US judge questions Sprint's survival without T-Mobile

US judge questions Sprint's survival without T-Mobile

Sprint T-Mobile.jpg

The first few days of court proceedings have come to an end, with Sprint being challenged on whether it can turn itself around without the need for T-Mobile's help.

One of the biggest cases the two companies have in its favour for the merger is that the deal is pivotal to Sprint’s survival, given its debt of $40 billion.

However, US District Judge Victor Marrero, who is overseeing the case brought by numerous attorneys general, questioned T-Mobile's CEO John Legere on why Sprint is not capable of returning the ailing company back to its former glory all by itself, referencing the fact that T-Mobile was in a similar situation back in 2012.

“If T-Mobile was able to achieve this enormous upheaval and overhaul, why not Sprint, without the merger?” Marrero asked.

Taking the stand first, Legere said that “the AWS spectrum that was given, the cash that was given, the availability of MetroPCS, and the scale that came with it, and the network that came with it, and the financial situation that T-Mobile was in was dire, but nothing compared to the distress that Sprint is in at this point in time,” he explained. “I think Sprint also does not have the financial backing or the support of their shareholders to move further with the investments that were required, which would be gigantic.”

Prior to this, he also commented “it's certainly my opinion that except for this transaction, Sprint would probably be sold for parts,” he said.

Taking the stand a few days later, former Sprint CEO Marcelo Claure gave a slightly different perspective, hinting that Sprint could survive but it would be difficult.

Speaking on whether or not Sprint would be ‘sold for parts’ Claure said, “those are possibilities. I don’t necessarily agree completely.”

“Sprint two years from now would be a very different from Sprint today, because we would cease to be a national competitor,” continued Claure. He also said the company would probably have to borrow money and raise prices.

For the defence, the states of the attorneys general presented an email which showed that parent company Softbank, is willing to pay Sprint’s $40 billion debt if required.  

“If we need to pay back most or all of bonds, I’m willing to pay back all of those,” wrote Masayoshi Son, founder and CEO of Softbank to Claure back in 2017.

Its been a long road in a tumultuous and divisive merger between T-Mobile and Sprint. Starting back in April 2018, the two companies claimed that the deal would ‘advance DT’s position in sales to just behind Verizon, with €102 billion of pro forma sales’ in addition to helping with the roll out of 5G.

Since then, the pair have had a number of obstacles thrown their way. In its attempts to try and convince the Federal Communications Commission (FCC), Sprint admitted that it suffers from network shortcomings and is failing to attract new subscribers. It also sought approval from the US Department of Justice (DoJ), which questioned how the deal would affect prices for mobile virtual network operators (MVNOs).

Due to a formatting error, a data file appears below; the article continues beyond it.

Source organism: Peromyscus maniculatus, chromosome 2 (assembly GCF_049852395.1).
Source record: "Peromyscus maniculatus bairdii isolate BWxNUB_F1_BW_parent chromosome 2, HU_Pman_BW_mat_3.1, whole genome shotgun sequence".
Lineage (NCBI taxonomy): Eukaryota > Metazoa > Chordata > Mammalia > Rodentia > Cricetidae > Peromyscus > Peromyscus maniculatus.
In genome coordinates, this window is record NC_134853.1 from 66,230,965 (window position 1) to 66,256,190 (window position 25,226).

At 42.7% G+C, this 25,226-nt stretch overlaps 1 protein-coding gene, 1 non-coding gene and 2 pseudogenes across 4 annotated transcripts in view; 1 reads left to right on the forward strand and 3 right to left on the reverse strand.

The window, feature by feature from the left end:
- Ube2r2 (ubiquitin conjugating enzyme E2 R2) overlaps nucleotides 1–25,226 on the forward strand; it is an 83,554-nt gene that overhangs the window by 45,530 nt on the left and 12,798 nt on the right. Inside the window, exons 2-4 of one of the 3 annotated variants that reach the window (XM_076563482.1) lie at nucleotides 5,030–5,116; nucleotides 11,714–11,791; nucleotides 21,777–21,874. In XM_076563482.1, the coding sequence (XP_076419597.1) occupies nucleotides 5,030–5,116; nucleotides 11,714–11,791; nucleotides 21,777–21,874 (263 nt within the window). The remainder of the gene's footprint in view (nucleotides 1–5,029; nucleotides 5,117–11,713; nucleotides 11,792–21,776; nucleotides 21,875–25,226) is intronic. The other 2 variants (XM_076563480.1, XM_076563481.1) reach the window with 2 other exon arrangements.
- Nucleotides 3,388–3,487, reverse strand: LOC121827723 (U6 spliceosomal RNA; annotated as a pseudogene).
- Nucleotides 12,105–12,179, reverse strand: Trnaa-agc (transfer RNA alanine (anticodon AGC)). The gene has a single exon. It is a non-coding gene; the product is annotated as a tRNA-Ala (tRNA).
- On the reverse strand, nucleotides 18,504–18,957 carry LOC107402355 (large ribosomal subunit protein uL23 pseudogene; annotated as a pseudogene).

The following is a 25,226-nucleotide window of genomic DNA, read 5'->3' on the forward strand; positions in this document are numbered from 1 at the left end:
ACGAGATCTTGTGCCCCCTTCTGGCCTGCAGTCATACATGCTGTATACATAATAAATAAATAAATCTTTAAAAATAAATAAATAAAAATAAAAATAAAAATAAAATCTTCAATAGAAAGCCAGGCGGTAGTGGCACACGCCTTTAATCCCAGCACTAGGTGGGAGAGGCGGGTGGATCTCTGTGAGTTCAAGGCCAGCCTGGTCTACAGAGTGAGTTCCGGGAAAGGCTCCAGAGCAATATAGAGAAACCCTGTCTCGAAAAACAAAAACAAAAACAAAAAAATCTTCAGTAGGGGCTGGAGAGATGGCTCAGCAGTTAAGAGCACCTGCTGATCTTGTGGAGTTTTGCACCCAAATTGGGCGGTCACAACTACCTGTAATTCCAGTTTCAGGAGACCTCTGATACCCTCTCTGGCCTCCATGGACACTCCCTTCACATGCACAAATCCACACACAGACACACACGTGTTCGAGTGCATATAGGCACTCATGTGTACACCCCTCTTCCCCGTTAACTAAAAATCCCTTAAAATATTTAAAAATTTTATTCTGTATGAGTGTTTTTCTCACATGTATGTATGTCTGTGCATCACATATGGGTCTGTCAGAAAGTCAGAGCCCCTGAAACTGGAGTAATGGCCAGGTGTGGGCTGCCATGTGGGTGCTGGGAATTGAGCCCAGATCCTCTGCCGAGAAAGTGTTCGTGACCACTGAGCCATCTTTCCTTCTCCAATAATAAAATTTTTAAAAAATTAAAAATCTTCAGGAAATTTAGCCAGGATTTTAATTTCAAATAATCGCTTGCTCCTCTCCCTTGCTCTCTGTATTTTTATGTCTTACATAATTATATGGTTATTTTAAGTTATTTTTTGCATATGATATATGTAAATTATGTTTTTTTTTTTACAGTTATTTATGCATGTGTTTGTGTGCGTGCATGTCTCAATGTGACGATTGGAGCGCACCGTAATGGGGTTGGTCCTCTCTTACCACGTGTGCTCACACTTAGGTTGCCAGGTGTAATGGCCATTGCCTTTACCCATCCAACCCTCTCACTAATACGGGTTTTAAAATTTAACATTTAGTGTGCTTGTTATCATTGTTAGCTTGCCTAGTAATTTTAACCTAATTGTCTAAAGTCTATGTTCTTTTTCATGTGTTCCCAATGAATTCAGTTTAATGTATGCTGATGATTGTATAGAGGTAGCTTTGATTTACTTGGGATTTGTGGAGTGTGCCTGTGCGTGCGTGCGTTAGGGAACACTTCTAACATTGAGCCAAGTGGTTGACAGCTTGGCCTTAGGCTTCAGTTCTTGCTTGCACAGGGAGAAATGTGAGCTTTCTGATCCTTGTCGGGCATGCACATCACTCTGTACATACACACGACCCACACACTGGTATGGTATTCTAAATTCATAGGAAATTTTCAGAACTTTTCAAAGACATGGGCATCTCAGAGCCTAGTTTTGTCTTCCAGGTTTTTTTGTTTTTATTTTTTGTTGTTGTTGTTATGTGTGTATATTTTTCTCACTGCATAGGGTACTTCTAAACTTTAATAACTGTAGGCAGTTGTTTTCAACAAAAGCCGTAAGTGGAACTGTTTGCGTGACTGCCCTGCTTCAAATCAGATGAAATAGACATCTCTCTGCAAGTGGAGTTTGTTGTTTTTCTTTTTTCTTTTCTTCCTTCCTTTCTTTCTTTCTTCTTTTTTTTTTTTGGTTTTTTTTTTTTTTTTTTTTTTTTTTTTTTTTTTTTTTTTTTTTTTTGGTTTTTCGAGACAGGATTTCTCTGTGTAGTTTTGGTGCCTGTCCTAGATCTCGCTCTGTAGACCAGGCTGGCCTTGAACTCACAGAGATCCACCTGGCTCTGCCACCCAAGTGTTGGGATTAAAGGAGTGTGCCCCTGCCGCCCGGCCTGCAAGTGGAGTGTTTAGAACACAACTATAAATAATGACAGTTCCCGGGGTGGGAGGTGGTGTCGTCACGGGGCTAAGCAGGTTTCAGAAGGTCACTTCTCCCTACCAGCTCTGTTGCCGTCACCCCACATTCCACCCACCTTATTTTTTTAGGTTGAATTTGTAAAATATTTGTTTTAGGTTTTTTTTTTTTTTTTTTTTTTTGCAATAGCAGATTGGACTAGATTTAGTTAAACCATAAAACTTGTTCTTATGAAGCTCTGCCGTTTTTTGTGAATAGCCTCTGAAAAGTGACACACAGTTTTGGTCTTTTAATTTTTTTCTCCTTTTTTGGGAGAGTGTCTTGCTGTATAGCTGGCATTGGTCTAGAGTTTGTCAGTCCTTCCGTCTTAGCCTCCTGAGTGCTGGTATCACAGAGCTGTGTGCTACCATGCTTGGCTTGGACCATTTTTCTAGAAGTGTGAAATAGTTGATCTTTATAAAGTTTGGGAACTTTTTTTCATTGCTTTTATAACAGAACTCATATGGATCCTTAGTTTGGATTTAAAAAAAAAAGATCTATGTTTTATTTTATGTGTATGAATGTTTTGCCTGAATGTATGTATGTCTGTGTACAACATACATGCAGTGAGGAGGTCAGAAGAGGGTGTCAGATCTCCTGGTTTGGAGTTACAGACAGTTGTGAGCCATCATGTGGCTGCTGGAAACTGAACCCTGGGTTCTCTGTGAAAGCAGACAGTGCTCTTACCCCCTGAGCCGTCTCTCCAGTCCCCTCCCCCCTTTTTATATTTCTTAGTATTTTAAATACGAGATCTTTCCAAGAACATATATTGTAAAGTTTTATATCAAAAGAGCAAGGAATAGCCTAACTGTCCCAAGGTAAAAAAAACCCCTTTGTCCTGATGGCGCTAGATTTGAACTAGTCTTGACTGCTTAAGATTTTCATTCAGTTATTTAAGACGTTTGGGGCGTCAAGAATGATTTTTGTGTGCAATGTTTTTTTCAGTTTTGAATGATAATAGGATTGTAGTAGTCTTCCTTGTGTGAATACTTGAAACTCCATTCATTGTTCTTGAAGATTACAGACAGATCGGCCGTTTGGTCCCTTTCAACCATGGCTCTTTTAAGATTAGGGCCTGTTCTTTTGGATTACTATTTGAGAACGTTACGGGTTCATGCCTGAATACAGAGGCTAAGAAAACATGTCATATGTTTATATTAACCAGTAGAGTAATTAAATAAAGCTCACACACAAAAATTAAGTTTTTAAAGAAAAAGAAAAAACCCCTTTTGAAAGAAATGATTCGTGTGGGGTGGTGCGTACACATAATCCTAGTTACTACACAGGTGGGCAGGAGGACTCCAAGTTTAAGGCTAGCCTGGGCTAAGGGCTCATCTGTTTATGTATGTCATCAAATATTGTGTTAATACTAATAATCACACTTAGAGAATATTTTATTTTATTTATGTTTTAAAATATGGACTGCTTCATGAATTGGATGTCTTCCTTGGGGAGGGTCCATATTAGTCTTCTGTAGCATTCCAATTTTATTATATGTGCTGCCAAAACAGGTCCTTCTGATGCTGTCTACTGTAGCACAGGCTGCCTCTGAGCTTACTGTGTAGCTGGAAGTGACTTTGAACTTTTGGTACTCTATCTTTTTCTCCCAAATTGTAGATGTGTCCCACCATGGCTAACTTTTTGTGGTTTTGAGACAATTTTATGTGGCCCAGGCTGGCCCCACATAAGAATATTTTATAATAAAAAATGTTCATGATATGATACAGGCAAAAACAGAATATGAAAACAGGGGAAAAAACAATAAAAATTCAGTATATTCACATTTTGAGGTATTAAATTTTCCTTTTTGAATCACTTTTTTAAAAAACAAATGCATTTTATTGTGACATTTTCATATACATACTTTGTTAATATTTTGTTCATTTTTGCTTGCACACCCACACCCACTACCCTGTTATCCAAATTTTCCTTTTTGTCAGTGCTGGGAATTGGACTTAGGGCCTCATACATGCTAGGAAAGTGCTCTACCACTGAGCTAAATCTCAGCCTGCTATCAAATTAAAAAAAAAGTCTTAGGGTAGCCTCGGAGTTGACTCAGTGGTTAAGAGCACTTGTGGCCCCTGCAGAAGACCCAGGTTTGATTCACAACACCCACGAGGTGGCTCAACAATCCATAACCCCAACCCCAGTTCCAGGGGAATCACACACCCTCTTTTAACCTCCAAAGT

It wasn’t until December 2018, that the deal finally started to make head way with the first set of government bodies giving its approval, the Committee on Foreign Investment in the United States (CFIUS), the DoJ, the Department of Homeland Security and the Department of Defense submitted a filing with the FCC stating they had no objects to the deal but only after both Deutsche Telekom and SoftBank agreed to remove Huawei network equipment from their systems in Europe and Japan, over growing security concerns of having Chinese systems in their parent companies. This was after a formal lobby by Mike Rogers, a Republican politician who was in the House of Representatives until 2015 and his lobby group, Protect America’s Wireless, was launched in November 2018.

One of the terms of this approval is that Sprint and T-Mobile US must help create a new mobile company with its own infrastructure. As such Sprint agreed to sell its Boost Mobile subsidiary, with wireless spectrum in order to facilitate this.

Satellite company Dish reportedly bid $6 billion for Sprint’s Boost and the wireless spectrum back in June. Since then, Dish indicated that it may join forces with Google if the deal goes through order to create this new fourth mobile network. In the end, the deal was agreed to Boost, spectrum and Virgin Mobile USA to Dish for $5 billion earlier this year.

As for the FCC, it gave the green light once the two companies agreed to build a new 5G under the newly formed company that would cover 97% of the US population within three years, including 85% of the rural population. And it would cover 99% of the US population within six years and 90% of the rural population.

It officially gave its consent in August 2019, once the Dish deal had been confirmed, however, Letitia James, attorney general of New York state, and Xavier Becerra, the law chief of California, joined with eight other state attorneys general in saying that a merger would “cause irreparable harm” to US consumers. Additionally, the approvals process by the FCC has also been called into question by the attorneys general.

The other eight were attorneys general for Colorado, Connecticut, Maryland, Michigan, Mississippi, Virginia and Wisconsin, plus the District of Columbia. Since then other states have joined the case.

The current court case is expected to end sometime in early 2020, so watch this space!

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